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Puppy Teething Tips

by | Jul 26 2020

When taking care of a growing puppy, teething can be one of the most sensitive and challenging times for both the owners and the puppy.

Their newly arriving teeth are not only painful to them but can also be painful to much of your furniture, clothing and other household items as well as the pain in their gums drives them to gnaw on everything they can get their paws on to try and get some relief.

 

Puppy Teeth – Stages

The teething process for puppies lasts from one to three months. For first-timers, you need to know the timeline of your puppy’s teeth growth so you know what snacks, toys, and activities are best suited for them and when.

For starters, puppies are born toothless, just like humans. They then develop about 28 temporary teeth, called their puppy teeth, milk teeth, or deciduous teeth which are then replaced by 42 adult teeth.

 

2-4 weeks

Usually at about two weeks, their first puppy teeth start to emerge from their gums.

Although it differs from puppy to puppy, the incisors are usually the first ones to appear, with six at the top and six at the bottom. These are usually followed by their long canines, with a pair on the top and a pair on the bottom, followed by their premolars.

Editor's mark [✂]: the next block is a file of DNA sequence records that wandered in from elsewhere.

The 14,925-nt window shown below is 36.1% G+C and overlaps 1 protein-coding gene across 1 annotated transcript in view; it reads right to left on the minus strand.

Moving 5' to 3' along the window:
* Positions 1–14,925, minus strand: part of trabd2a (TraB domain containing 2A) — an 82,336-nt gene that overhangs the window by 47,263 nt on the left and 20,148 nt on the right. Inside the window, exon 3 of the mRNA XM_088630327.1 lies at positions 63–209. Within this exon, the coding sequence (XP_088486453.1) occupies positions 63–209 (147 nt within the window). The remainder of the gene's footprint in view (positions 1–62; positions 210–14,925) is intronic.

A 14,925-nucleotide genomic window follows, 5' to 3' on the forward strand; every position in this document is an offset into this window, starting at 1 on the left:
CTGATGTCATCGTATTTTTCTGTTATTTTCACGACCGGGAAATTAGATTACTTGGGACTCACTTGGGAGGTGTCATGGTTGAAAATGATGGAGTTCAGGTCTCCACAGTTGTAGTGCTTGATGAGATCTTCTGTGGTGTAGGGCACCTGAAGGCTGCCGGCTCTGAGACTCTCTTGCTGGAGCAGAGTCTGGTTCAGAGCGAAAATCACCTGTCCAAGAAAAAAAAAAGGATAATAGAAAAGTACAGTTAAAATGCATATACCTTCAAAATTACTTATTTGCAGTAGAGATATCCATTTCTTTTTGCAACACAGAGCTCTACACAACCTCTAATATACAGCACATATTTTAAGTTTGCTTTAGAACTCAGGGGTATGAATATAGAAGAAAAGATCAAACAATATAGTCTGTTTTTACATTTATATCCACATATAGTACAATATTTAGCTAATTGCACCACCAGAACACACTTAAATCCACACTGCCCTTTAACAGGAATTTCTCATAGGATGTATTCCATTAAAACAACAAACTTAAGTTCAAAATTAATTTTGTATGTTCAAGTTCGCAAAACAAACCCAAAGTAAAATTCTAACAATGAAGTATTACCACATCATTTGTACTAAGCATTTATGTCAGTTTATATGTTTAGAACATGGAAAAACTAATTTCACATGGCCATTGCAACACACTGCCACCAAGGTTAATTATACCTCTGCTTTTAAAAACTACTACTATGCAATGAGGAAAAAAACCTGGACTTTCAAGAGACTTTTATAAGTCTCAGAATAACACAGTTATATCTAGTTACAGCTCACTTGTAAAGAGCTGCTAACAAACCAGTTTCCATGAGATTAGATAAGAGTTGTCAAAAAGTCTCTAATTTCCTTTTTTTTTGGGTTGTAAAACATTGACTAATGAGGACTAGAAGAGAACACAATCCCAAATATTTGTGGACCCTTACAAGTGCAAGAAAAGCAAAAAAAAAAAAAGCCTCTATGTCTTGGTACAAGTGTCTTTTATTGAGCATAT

5-6 weeks

During this period, the puppies generally have all of their 28 puppy teeth out and they are starting to eat soft foods. This differs slightly from breed to breeds, but cold fruits or vegetables, and puppy-specific dog food is usually best at this stage.

The cool feeling they get with every bite helps soothe their hurting gums. Don’t give any ice cubes to your puppies at this stage though as their teeth are still weak and might misalign if they are given something that’s too hard for them to chew.

 

12-24 weeks

Generally, their puppy teeth start getting pushed out and replaced by their permanent ones between 12 and 16 weeks old. They usually fall out in the same order they first appeared, incisors first, followed by their canine teeth at around 16 weeks and their premolars at around 24 weeks.

During this time, and with utmost care, it is a good idea to get your puppy used to you touching the outside and inside of their mouth and their gums to help make them more comfortable with brushing their teeth in the future.

 

Six months and older

By this time, all of your puppy’s temporary teeth should have been replaced. Your puppy should have a total of 42 teeth – 12 incisors, 4 canines, 16 premolars, and ten molars.

If you still notice any puppy teeth sticking out, it’s a good idea to visit your veterinarian for a checkup, and they can advise on whether they need to be taken out.

 

Puppy Teething Pain

When babies are teething, they tend to be more irritable and cry louder, and for longer periods. The pain in their gums is quite similar to the teething pain experienced by puppies.